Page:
You could hear their own voices coming through.

Two prominent themes that emerged from their reflections are their understanding of the value of collaboration, learning from their peers and the potential to innovate to overcome ordinary challenges associated with the schooling context in South Africa.

The textbook is not the only resource you can use. You can use a bottle of water, for example.

An important unintended outcome of the reflective online assessment is the value that it holds for lecturers to help them reflect on their teaching and how to improve their modules.

Another thing that I picked up was that students who come from backgrounds such as the Sciences were not used to doing qualitative research. These came out of their reflection.

We acknowledge the value of reflection as a teaching and assessment tool, as well as a tool for the lecturer to reflect and act on towards ongoing improvement of the module content and teaching. Perhaps we underestimate the value of feedback as an assessment practice which can also inform lecturer reflection and inform teaching. The student reflections displayed evidence of sense-making by the students, of what they observed and experienced. However, the reflections were not specifically critical, which could be a result of the way that the rubric was formulated. In the future, we could revisit the rubric to include a requirement for critical reflection and the interrogation of their ideas.

Applicational inclusive online assessment practices  

The COVID-19 pandemic highlighted the general reliance on invigilated, venue-based examinations which tended to focus on testing students’ memory and information retention.  Moving these assessments online meant that in-venue invigilation was no longer possible, thus driving requests for online proctoring. However, proctoring is understandably highly contentious on the grounds of social justice and the privacy of students. As suggested by Crosslin et al. (2018), “more authentic ways of assessing what was learned” (p. 112) need to be sought, to replace these high-stakes standardised testing because the problem with standardised testing based on rote memorisation is that “the answers are the same for everyone – and typically already on Wikipedia or some other website somewhere” (p. 114).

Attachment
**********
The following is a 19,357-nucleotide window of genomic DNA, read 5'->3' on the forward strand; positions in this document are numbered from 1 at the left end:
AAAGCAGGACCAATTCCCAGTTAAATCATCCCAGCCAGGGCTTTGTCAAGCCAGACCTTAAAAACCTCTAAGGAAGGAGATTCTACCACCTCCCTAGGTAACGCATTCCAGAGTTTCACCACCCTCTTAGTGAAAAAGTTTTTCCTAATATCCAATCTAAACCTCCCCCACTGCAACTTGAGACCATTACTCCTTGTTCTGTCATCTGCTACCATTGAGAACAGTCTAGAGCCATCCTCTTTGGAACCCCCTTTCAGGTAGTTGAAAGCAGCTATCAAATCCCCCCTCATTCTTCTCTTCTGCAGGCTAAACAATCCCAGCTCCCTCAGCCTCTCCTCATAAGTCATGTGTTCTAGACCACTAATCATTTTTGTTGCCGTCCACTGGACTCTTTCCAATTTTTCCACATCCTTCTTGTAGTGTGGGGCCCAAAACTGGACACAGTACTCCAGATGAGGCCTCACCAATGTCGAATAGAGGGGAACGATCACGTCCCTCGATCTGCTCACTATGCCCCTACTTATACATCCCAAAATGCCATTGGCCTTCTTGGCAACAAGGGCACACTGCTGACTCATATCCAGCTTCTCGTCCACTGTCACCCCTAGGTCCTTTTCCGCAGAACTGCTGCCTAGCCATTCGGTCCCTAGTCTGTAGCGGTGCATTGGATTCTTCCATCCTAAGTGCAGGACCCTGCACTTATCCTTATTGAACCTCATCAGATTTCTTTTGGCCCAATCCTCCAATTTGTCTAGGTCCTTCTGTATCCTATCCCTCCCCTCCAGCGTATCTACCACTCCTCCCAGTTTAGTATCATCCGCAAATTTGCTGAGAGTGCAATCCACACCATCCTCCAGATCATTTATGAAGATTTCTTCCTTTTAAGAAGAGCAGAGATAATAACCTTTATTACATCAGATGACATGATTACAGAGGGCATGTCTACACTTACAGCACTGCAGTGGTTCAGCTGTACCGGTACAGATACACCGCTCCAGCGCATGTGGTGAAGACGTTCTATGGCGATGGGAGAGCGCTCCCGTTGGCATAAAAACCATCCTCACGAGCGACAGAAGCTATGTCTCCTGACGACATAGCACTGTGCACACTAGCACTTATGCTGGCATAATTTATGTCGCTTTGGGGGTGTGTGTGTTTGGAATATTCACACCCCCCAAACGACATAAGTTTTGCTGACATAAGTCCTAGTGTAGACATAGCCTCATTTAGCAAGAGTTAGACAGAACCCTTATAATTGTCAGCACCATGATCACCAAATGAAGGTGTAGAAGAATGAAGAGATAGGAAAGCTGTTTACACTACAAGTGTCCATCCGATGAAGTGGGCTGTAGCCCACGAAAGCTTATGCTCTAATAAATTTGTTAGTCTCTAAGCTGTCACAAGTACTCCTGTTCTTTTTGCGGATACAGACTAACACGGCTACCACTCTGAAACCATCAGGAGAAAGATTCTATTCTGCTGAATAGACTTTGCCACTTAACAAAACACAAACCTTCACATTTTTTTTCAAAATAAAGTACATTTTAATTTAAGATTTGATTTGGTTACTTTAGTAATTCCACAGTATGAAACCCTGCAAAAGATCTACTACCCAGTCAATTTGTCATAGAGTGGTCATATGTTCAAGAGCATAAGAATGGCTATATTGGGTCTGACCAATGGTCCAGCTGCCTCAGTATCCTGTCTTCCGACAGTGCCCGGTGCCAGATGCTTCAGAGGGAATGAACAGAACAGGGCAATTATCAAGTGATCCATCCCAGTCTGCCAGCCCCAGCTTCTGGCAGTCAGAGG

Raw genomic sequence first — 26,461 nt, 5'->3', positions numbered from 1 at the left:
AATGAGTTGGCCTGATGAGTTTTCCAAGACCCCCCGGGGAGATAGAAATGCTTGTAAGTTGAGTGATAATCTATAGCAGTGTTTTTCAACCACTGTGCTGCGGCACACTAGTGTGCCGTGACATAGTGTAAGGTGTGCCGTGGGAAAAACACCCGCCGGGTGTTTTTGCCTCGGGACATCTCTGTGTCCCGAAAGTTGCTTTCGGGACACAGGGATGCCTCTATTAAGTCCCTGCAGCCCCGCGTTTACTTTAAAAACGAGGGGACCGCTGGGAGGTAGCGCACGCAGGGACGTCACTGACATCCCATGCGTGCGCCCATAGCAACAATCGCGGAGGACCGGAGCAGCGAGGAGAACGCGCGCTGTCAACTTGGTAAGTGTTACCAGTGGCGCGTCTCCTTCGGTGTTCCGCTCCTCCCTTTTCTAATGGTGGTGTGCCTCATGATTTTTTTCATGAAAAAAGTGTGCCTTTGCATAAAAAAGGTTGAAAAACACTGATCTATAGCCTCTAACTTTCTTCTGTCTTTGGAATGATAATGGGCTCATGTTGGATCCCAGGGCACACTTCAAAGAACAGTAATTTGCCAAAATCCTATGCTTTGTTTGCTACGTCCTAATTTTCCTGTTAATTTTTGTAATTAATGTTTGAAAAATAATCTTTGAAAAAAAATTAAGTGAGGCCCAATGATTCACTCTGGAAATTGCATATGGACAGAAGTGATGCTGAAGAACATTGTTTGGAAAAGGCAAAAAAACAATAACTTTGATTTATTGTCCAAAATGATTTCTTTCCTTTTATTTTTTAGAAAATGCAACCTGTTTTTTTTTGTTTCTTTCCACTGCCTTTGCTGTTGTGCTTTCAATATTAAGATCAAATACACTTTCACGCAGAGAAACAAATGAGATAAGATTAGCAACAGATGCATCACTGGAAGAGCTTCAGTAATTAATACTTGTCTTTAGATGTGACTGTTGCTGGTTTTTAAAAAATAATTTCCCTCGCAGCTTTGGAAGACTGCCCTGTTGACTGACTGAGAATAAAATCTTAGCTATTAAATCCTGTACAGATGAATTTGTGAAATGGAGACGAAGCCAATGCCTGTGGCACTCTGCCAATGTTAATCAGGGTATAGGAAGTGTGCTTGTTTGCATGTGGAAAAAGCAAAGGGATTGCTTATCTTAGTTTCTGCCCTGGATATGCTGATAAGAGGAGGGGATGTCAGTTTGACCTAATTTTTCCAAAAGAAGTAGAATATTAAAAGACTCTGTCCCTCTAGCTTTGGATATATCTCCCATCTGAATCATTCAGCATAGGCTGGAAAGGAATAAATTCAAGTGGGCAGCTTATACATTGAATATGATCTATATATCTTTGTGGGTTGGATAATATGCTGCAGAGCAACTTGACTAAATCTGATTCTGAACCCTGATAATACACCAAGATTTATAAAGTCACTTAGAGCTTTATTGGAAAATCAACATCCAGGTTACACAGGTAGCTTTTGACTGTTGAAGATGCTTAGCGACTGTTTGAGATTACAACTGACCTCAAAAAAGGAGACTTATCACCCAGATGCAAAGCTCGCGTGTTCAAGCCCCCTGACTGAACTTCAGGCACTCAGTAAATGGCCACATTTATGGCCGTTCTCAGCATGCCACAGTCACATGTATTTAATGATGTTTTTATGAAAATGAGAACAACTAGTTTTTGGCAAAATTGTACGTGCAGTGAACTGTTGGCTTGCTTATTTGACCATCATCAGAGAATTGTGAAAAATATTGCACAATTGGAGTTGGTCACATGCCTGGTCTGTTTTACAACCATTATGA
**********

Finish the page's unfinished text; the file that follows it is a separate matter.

We introduced a time-based lesson planning assessment in semester 1 and a research proposal development assessment in semester 2, each counting 15% towards the total semester mark. Both these assessments, which took the form of online workshop activities and the submission of written work, relied on students’ application of their knowledge and understanding, rather than memory retention.  These assessments required students to apply judgement, synthesise and make sense of the given situation.

 When the students go and do some work, they’re producing an output.

For the research proposal, students were required to identify a topic that represents a challenge in the teaching and learning of Life Sciences in South Africa. They then had to contextualise the problem, select and discuss relevant literature and identify any gaps. The idea was for the activity to be done via a workshop tool available on the LMS. The workshop is a valuable peer assessment activity where students add submissions which are then distributed amongst their peers for assessment. However, many students felt that they did not have adequate foundations in research knowledge and skills from their previous qualifications to properly review the work of their peers.

In addition, students were required to complete 12 weekly involvement trackers per semester, making up 10% of the mark for each semester. The involvement trackers were short weekly quizzes to test what was taught in the previous week. We wanted to ensure that students engaged with the live online sessions which were recorded or pre-recorded lectures, PowerPoint slides, and other resources uploaded on the LMS for the week in focus. Although not all 12 involvement trackers required knowledge application, some were applicational in the sense that students were required to do some research, find the right answers and develop solutions. They were required to draw on what they learned weekly and apply that knowledge to a new situation to demonstrate, not only what they know, but also what they can do. The applicational inclusive online assessment practice draws on the other four practices namely conversational, practical, collaborative and reflective.